In my search for the best printer I stumbled across a company called Printer Base (printerbase.co.uk), they have this useful live chat option that a lot of companies use and even more surprising I’m certain I was actually talking to a human. I mentioned what I needed the printer for, and was recommended a printer of the same make I had chosen but at half the price.
My thoughts were obviously that she had misunderstood my needs, because all online reviews I’d seen were recommending a £600 printer and so I mentioned the one I had been looking at. She told me that while the higher price one would do what I wanted, this cheaper one would also cover my needs and I was left with a clear choice of listening to my own thoughts (and biased hatred of the machines) or a person who spends all day dealing with printers. Well I bought the cheaper one. They could’ve got another couple hundred from me, but nope, and that told me to buy from them.
The printer arrived quickly, but it was a day before my holiday so off I went knowing I’ve the mess of a printer set up to come home to.
Yep, setting up the printer was a mess.
In frustration I got onto the Printer Base website to have a moan about yet another printer not connecting. It turns out I didn’t know about a button on my wifi box that I need to press to connect it. With this customer service woman typing her calm reassurance we managed to get a working printer.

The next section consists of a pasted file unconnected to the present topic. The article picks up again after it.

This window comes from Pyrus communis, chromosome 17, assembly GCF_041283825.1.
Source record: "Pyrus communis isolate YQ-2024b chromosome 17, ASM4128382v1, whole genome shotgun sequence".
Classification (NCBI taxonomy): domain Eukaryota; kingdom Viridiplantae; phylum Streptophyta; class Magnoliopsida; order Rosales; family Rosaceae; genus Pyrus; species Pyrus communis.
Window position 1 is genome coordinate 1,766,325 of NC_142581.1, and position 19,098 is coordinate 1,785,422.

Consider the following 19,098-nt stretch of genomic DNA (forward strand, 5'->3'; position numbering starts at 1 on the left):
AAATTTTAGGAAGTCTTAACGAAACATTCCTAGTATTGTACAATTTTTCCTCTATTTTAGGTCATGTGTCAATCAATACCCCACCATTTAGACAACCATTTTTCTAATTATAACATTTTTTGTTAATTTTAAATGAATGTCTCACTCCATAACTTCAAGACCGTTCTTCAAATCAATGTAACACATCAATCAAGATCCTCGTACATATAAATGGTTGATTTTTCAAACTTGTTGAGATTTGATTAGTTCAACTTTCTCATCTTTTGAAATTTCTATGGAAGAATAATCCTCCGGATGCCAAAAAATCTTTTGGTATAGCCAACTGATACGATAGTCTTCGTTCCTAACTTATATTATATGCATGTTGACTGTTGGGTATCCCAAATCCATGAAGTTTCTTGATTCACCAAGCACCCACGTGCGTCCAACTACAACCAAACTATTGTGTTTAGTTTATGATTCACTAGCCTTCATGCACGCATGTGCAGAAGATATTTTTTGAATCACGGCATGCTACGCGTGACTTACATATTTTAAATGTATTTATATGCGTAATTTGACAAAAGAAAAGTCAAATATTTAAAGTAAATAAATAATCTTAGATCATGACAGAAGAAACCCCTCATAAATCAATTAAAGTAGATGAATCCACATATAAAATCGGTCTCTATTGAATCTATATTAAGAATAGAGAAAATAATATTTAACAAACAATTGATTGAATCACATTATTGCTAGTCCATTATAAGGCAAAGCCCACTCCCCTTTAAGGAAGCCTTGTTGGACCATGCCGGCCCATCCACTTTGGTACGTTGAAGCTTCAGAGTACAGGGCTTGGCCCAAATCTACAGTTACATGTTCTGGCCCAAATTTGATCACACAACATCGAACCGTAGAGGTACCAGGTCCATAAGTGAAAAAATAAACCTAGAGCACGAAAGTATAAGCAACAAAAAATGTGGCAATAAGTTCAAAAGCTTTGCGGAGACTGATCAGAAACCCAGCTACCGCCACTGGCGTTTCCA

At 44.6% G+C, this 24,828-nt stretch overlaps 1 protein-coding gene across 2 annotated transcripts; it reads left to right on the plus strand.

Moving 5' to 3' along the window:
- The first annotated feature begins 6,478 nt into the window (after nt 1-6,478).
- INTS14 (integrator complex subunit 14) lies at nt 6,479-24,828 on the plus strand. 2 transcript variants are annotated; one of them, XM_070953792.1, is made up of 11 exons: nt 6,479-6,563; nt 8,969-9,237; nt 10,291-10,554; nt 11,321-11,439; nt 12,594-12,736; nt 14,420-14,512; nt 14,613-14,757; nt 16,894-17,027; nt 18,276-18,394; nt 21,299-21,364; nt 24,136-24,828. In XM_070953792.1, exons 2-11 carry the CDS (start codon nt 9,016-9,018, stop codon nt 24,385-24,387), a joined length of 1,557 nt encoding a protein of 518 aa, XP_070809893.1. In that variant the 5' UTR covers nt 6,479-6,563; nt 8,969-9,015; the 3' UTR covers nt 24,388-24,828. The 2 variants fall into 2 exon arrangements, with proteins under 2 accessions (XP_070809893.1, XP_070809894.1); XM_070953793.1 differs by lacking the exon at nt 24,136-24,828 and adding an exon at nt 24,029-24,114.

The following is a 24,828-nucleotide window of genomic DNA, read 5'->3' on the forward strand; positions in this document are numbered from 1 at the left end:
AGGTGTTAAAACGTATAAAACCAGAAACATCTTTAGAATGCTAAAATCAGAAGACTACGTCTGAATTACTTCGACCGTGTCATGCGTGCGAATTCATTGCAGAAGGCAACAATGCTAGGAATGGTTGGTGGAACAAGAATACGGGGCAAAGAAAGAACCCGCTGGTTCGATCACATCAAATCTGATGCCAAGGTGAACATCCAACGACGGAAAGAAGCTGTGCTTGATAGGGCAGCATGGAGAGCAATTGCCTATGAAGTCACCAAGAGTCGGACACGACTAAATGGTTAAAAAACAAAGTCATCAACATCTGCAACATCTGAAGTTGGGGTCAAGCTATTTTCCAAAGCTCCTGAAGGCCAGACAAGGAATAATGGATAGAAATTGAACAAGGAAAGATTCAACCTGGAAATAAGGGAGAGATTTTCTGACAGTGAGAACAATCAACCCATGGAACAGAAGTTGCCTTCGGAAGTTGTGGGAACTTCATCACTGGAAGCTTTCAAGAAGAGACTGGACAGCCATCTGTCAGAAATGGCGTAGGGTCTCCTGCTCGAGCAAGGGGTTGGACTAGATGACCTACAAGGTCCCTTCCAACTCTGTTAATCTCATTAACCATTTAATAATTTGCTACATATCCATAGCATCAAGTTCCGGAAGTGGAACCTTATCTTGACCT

I printed some cards, got some cards samples from papermilldirect.co.uk and had a blast trying out different card stock.
And then the novelty of printing cards wore off and the printer became a tool instead of a toy.
This morning, after it being switched off for a couple weeks, I needed to print something, so I switched on the printer and of course, it didn’t work. I searched online for an answer and all I got were forums to read through, then I remembered Printer Base and got on their website. Yep, printer back online (problem again wasn’t the printer but Macs habit of needing to re-find the printer.
Now, I’m not getting advertising for any company here, and a whole rant about a printer sounds like the stuff of nightmares (if you can get your computer to read this post then it might help get you to sleep) but it has made me think about where I buy items.
I often go on about the need to support local crafters and artists, but when it comes to big items, I head to Argos or one of those superstores that (I feel) ignore me until my ‘Man’ can come and tell them what I need.
Could you imagine a big company underselling you something because they’d rather you go home with a cheaper but right product than make a bigger sale?
Can you imagine phoning up the superstore and asking for help when you haven’t paid for the additional monthly care package?
Now, like I’ve said, I’m not paid to recommend anything. What about the 10% off inks and paper I hear you say? nope, everyone who buys a printer gets that offer.
If you’re looking at printing off your images then you can’t do better than trying out Printer Base.
So, now I need a washing machine, I was going to pop into Argos, but I think I’ve learned my lesson and look for a smaller business this time.